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The Western medical system has a long history of power abuse, oppression and discrimination. The Western medical model is premised on the notion that doctors and other medical professionals are in justified positions of authority, and hence are able to make health decisions for the purported benefits of patients. This necessarily implies an imbalanced relationship in terms of who has power and authority and who does not. Medical professionals of the Western world are given the power to control the bodies of patients, deciding what drugs they need to be taking, what surgeries they have access to, and even what bodies are permitted freedom in society and what bodies must be kept locked away in mental health institutions. Sometimes these doctors are correct, and the outcomes of their decisions benefit their patients. Other times they do not.

In my placement, I find myself struggling with the issue of the diagnosis of mental imbalances for women who have experienced violence. One client, H, is a woman who frequents the Centre on a regular basis. My supervisor, who is H’s counsellor, has told me that H has experienced sexual violence, and that it is likely that H suffers from a few mental health imbalances, as the paranoia and delusions that H experiences are vast. Just recently, my supervisor approached me and asked that I assist H at the Centre in booking a flight to leave that same day. Both my supervisor and I were wary of H leaving the province, but H was very adament that she needed to go away. As I was booking the plane ticket with H, she was literally unable to proceed with the process without constantly describing her assaults and the effects of these on her life. I tried to intervene and focus her on the task at hand, but her traumas combined with undiagnosed mental imbalances seem to have frozen her in a space where she is constantly consumed with the trauma. We booked H a 4:30 pm flight, but H continuously got sidetracked, and did not end up getting into a taxi to head to the airport until less than an hour before her flight. I spent the rest of the weekend thinking about if she made it to her destination safely, what she would do when she got there, and even where she would stay (she does not know anyone out there anymore, so I sent her with contact phone numbers and addresses for shelters, hospitals, etc).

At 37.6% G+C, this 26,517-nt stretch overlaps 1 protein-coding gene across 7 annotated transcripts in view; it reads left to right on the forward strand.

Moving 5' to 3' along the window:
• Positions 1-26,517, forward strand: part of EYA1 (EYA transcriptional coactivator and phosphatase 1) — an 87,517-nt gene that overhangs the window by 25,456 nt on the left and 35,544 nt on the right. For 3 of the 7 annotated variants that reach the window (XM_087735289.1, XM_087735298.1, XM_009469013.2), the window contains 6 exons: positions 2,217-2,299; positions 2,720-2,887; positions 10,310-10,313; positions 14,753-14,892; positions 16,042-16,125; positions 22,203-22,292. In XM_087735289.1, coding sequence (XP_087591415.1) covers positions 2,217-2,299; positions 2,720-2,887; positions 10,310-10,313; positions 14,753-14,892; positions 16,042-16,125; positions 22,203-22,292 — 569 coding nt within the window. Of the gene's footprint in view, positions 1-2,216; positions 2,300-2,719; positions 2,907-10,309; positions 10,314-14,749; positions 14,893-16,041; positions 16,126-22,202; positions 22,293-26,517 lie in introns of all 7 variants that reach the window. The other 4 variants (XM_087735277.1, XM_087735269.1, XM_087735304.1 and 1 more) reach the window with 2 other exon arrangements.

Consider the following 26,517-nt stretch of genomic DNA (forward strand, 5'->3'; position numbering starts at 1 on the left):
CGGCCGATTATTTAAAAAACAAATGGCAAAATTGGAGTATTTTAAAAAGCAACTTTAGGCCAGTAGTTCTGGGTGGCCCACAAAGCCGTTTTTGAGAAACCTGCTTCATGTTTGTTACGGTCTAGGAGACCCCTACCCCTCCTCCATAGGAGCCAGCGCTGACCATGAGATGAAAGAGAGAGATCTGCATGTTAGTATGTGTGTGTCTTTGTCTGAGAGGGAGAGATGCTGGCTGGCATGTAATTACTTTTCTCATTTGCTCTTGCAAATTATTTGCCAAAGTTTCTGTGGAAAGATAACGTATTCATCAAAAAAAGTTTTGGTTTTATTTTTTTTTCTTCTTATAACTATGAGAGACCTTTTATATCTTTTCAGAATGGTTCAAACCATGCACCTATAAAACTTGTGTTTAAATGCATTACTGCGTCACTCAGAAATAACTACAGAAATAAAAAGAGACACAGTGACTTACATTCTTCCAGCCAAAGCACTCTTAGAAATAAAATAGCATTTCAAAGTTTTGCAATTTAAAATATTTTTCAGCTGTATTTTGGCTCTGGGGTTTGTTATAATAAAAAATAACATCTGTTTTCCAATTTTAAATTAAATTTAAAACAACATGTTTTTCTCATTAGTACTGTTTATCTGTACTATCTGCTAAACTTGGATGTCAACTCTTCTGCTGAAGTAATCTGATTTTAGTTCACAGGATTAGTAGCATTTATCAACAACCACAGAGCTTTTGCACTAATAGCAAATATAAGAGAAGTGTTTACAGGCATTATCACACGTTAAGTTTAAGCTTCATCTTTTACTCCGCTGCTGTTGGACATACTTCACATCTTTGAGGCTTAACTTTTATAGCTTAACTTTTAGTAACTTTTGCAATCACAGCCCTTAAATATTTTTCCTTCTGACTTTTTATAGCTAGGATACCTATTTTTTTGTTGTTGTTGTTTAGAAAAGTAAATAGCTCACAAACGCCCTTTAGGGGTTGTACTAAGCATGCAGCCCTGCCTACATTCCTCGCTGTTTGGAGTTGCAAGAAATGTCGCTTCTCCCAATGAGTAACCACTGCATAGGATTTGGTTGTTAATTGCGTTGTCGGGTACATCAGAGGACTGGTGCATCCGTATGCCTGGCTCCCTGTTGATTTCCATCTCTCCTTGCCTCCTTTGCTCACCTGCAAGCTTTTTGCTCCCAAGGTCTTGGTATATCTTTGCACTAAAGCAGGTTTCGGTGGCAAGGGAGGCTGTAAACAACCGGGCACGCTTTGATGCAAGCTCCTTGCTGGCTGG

So I have a very difficult time when contemplating the pros and cons of mental health diagnoses. On the one hand, I want to respect the rights and choice of my female clients in their decision to seek treatment (medicinal or alternative) for their mental health imbalances or not to seek treatment. Yet on the other hand, I feel myself wanting to refer some women to seek treatment, particularly the women who clearly have mental health imbalances but do not realize it (client H), as going untreated/undiagnosed could be extremely detrimental to their safety, health and overall quality of life.

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